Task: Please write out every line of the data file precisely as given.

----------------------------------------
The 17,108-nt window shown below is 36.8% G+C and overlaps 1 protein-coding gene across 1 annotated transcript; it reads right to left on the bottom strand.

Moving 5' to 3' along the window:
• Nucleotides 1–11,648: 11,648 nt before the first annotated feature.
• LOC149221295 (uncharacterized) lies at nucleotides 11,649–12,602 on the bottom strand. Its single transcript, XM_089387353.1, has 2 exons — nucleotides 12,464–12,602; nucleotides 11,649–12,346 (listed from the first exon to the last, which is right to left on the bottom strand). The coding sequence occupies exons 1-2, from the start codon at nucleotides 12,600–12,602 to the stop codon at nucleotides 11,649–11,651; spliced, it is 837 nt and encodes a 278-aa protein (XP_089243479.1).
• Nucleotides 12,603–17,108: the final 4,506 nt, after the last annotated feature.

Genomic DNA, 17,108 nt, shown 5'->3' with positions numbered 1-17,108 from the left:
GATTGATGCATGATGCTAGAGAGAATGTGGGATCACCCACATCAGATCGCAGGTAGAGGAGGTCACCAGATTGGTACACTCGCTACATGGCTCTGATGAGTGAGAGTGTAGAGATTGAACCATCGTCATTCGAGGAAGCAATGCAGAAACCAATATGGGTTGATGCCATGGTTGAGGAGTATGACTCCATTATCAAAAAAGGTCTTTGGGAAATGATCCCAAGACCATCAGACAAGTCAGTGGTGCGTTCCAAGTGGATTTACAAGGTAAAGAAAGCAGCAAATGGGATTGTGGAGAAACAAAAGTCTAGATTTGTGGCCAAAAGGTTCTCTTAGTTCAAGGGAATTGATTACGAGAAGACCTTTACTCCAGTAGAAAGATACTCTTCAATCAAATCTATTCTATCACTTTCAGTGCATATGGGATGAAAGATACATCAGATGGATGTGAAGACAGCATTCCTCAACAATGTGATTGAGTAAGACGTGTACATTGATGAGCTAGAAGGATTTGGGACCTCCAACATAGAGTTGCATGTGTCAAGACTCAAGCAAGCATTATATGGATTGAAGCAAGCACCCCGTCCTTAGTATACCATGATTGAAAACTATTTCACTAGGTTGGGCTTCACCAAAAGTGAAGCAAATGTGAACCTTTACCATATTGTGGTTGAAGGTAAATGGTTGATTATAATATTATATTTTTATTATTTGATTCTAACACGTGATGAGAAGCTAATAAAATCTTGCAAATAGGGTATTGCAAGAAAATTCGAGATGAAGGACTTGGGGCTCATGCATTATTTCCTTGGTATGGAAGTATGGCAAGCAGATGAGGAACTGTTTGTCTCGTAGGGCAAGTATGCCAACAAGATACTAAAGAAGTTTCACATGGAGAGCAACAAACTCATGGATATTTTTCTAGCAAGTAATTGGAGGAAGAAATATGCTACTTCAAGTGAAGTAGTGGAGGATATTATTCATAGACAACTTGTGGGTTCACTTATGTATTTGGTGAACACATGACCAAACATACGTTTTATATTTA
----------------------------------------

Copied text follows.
The 17,108-nt window shown below is 36.8% G+C and overlaps 1 protein-coding gene across 1 annotated transcript; it reads right to left on the bottom strand.

Moving 5' to 3' along the window:
• Nucleotides 1–11,648: 11,648 nt before the first annotated feature.
• LOC149221295 (uncharacterized) lies at nucleotides 11,649–12,602 on the bottom strand. Its single transcript, XM_089387353.1, has 2 exons — nucleotides 12,464–12,602; nucleotides 11,649–12,346 (listed from the first exon to the last, which is right to left on the bottom strand). The coding sequence occupies exons 1-2, from the start codon at nucleotides 12,600–12,602 to the stop codon at nucleotides 11,649–11,651; spliced, it is 837 nt and encodes a 278-aa protein (XP_089243479.1).
• Nucleotides 12,603–17,108: the final 4,506 nt, after the last annotated feature.

Genomic DNA, 17,108 nt, shown 5'->3' with positions numbered 1-17,108 from the left:
GATTGATGCATGATGCTAGAGAGAATGTGGGATCACCCACATCAGATCGCAGGTAGAGGAGGTCACCAGATTGGTACACTCGCTACATGGCTCTGATGAGTGAGAGTGTAGAGATTGAACCATCGTCATTCGAGGAAGCAATGCAGAAACCAATATGGGTTGATGCCATGGTTGAGGAGTATGACTCCATTATCAAAAAAGGTCTTTGGGAAATGATCCCAAGACCATCAGACAAGTCAGTGGTGCGTTCCAAGTGGATTTACAAGGTAAAGAAAGCAGCAAATGGGATTGTGGAGAAACAAAAGTCTAGATTTGTGGCCAAAAGGTTCTCTTAGTTCAAGGGAATTGATTACGAGAAGACCTTTACTCCAGTAGAAAGATACTCTTCAATCAAATCTATTCTATCACTTTCAGTGCATATGGGATGAAAGATACATCAGATGGATGTGAAGACAGCATTCCTCAACAATGTGATTGAGTAAGACGTGTACATTGATGAGCTAGAAGGATTTGGGACCTCCAACATAGAGTTGCATGTGTCAAGACTCAAGCAAGCATTATATGGATTGAAGCAAGCACCCCGTCCTTAGTATACCATGATTGAAAACTATTTCACTAGGTTGGGCTTCACCAAAAGTGAAGCAAATGTGAACCTTTACCATATTGTGGTTGAAGGTAAATGGTTGATTATAATATTATATTTTTATTATTTGATTCTAACACGTGATGAGAAGCTAATAAAATCTTGCAAATAGGGTATTGCAAGAAAATTCGAGATGAAGGACTTGGGGCTCATGCATTATTTCCTTGGTATGGAAGTATGGCAAGCAGATGAGGAACTGTTTGTCTCGTAGGGCAAGTATGCCAACAAGATACTAAAGAAGTTTCACATGGAGAGCAACAAACTCATGGATATTTTTCTAGCAAGTAATTGGAGGAAGAAATATGCTACTTCAAGTGAAGTAGTGGAGGATATTATTCATAGACAACTTGTGGGTTCACTTATGTATTTGGTGAACACATGACCAAACATACGTTTTATATTTA